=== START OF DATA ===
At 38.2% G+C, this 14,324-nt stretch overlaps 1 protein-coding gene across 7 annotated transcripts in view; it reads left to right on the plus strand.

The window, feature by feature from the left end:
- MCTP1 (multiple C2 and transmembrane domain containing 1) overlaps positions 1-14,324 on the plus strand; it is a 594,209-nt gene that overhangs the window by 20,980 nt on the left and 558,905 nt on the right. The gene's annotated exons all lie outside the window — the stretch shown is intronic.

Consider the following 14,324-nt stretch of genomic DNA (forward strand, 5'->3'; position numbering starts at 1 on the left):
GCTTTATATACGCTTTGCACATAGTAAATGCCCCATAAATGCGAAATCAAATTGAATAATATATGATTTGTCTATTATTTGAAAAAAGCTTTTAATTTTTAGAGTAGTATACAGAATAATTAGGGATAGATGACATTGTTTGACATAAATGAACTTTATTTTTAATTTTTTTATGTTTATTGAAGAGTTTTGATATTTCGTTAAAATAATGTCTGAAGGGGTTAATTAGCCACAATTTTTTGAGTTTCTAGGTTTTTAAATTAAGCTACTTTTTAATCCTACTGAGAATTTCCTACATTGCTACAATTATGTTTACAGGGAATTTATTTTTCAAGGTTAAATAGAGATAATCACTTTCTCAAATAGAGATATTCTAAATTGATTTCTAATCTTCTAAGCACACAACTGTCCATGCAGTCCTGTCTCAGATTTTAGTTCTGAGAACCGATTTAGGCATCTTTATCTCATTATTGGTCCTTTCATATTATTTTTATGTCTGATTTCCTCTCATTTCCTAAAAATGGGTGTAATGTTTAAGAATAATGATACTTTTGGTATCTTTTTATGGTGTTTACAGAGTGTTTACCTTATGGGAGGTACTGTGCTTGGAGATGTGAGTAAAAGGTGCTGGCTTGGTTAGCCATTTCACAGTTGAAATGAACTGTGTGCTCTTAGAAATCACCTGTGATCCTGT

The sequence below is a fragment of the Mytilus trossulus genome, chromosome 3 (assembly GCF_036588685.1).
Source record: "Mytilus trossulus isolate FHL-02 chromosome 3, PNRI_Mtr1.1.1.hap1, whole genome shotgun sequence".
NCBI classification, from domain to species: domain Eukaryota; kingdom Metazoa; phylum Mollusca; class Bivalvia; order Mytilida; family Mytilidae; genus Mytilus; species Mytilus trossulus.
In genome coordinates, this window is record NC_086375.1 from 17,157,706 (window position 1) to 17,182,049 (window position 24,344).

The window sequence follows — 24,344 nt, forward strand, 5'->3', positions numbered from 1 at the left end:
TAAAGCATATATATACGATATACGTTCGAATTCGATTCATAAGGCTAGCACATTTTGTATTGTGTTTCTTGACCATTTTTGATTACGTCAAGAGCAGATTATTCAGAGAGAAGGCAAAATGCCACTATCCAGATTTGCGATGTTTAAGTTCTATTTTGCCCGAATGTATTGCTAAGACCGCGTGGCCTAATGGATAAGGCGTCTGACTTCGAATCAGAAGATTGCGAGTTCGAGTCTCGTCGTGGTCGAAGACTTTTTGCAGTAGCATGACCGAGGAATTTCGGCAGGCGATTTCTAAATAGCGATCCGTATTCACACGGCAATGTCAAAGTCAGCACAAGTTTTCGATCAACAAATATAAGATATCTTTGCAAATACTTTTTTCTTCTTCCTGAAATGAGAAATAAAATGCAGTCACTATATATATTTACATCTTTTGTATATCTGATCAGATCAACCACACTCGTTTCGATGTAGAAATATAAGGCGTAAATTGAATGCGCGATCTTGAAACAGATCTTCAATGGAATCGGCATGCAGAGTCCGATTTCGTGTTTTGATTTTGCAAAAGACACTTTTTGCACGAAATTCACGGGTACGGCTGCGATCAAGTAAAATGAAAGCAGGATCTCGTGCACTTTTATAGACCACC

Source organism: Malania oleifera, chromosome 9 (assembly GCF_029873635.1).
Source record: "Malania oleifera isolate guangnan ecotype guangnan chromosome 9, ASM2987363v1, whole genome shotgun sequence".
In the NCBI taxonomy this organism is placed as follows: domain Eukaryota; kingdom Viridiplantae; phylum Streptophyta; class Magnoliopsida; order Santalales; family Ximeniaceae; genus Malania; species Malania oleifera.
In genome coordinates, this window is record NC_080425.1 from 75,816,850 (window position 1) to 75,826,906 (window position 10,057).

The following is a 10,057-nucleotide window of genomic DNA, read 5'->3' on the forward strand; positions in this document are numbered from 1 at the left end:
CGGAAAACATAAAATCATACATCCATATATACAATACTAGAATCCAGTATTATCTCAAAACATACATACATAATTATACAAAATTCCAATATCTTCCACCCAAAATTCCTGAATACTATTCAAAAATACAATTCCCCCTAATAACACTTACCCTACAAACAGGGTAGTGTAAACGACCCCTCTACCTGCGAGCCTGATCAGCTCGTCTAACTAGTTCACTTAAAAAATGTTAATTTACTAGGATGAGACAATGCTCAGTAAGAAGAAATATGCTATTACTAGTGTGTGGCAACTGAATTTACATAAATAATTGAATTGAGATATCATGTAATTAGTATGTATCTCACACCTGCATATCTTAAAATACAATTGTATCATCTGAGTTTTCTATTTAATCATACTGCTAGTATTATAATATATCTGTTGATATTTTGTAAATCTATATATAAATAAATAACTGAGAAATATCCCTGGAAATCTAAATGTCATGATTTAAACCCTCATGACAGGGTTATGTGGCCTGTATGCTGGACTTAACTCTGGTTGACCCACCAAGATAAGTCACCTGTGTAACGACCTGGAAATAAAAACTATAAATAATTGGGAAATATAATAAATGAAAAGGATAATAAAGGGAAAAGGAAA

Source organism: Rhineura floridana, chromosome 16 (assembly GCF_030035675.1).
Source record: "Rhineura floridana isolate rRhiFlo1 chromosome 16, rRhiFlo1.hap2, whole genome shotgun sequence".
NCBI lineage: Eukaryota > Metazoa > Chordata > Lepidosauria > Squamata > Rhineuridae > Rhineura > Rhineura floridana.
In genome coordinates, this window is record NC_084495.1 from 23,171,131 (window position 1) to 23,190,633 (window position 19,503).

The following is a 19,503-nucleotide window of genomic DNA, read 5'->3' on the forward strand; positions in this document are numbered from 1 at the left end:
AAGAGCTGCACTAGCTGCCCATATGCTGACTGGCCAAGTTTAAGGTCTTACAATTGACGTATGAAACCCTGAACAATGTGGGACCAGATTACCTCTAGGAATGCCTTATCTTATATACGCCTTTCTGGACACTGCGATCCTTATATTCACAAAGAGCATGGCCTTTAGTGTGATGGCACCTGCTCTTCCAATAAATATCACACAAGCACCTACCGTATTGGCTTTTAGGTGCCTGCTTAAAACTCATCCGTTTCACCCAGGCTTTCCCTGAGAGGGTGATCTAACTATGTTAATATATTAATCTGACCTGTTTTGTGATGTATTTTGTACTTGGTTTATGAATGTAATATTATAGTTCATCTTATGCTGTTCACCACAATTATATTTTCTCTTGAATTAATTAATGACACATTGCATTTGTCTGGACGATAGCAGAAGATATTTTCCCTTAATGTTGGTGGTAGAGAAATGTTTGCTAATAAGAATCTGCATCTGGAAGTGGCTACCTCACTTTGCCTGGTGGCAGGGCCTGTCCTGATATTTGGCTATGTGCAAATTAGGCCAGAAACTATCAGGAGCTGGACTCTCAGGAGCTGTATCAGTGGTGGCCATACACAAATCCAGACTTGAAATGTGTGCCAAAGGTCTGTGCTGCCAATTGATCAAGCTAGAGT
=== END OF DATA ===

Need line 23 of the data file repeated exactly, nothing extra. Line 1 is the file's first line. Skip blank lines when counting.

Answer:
AAGAGCTGCACTAGCTGCCCATATGCTGACTGGCCAAGTTTAAGGTCTTACAATTGACGTATGAAACCCTGAACAATGTGGGACCAGATTACCTCTAGGAATGCCTTATCTTATATACGCCTTTCTGGACACTGCGATCCTTATATTCACAAAGAGCATGGCCTTTAGTGTGATGGCACCTGCTCTTCCAATAAATATCACACAAGCACCTACCGTATTGGCTTTTAGGTGCCTGCTTAAAACTCATCCGTTTCACCCAGGCTTTCCCTGAGAGGGTGATCTAACTATGTTAATATATTAATCTGACCTGTTTTGTGATGTATTTTGTACTTGGTTTATGAATGTAATATTATAGTTCATCTTATGCTGTTCACCACAATTATATTTTCTCTTGAATTAATTAATGACACATTGCATTTGTCTGGACGATAGCAGAAGATATTTTCCCTTAATGTTGGTGGTAGAGAAATGTTTGCTAATAAGAATCTGCATCTGGAAGTGGCTACCTCACTTTGCCTGGTGGCAGGGCCTGTCCTGATATTTGGCTATGTGCAAATTAGGCCAGAAACTATCAGGAGCTGGACTCTCAGGAGCTGTATCAGTGGTGGCCATACACAAATCCAGACTTGAAATGTGTGCCAAAGGTCTGTGCTGCCAATTGATCAAGCTAGAGT